Cyndi Lauper won the Grammy for Best New Artist in 1985. She landed the big four nominations that year – the others being for Album of the Year (She’s So Unusual), Record of the Year (“Girls Just Want to Have Fun”), and Song of the Year (“Time After Time”). “Girls Just Want to Have Fun” introduced the world to the quirky singer who Newsweek called “a new-wave Gracie Allen.” BR1 It was an “ebullient song that…branded her in the eyes of some as a clever novelty who would fade after one hit.” BR1 It was her second single, the “poignant ‘Time After Time,’” BR1 which made it clear that Lauper was an artist to be enjoyed and taken seriously. Slant magazine’s Sal Cinquemani said it may be “Lauper’s greatest moment.” WK

Lauper’s producer, Rick Chertoff, was friends with the Philadelphia-based band the Hooters. He brought them in as Lauper’s backup band and, when he insisted the album needed one more song, tapped the band’s Rob Hyman to help Lauper write it. Both songwriters were struggling with their romantic relationships, but managed to craft what has been considered one of the best love songs of all time. WK

Hyman said, “it’s a deceptively simple song. The verses are just a little repeating three-note motif – almost like a nursery rhyme…The mood of the lyrics came from both of us…We realized it wasn’t such a bouncy song, but it was a little more bittersweet and a little deeper in its feeling…so the music started to change.” SF Nerve said “Lauper’s most enduring masterpiece hits at the very essence of commitment…she captures real romance in the most simple and straightforward of lines.” WK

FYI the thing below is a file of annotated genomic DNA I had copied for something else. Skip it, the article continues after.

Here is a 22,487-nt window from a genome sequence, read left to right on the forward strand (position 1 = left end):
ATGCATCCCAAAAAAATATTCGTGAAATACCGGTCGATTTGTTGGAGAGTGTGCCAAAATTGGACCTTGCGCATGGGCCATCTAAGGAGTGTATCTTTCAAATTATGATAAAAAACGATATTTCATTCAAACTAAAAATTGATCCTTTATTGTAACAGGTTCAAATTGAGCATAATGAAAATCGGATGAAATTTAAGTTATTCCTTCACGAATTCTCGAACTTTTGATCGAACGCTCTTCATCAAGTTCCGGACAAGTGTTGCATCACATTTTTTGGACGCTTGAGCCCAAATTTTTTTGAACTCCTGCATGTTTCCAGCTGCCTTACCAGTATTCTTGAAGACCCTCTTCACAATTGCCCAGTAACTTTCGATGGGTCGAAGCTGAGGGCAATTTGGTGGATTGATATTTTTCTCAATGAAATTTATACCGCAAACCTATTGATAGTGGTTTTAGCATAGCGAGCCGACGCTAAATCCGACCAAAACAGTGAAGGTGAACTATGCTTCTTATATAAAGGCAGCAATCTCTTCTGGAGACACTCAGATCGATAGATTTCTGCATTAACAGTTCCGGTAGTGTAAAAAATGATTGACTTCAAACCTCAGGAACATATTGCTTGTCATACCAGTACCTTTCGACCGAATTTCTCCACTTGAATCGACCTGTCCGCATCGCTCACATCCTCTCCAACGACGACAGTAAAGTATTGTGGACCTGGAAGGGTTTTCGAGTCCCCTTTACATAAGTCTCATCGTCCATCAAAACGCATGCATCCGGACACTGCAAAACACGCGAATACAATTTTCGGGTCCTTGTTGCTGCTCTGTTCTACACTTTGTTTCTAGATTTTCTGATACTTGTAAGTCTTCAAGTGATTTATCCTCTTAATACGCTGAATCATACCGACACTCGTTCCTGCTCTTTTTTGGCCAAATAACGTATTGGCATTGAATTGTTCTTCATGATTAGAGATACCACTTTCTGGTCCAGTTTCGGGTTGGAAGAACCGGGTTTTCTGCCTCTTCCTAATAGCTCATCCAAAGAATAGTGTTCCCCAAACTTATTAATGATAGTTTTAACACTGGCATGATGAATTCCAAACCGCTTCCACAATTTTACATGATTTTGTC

Blogcritics’ Pam Avoledo speculated that in the song, Lauper views herself as “a difficult person, unworthy of love. She runs away and shuts people out. However, her devoted boyfriend who loves her unconditionally is willing to help her through anything. The relationship is given depth. The couple’s intimacy and history is apparent. They’ve been together for a long time. They love and have seen each through every tough part of their life.” WK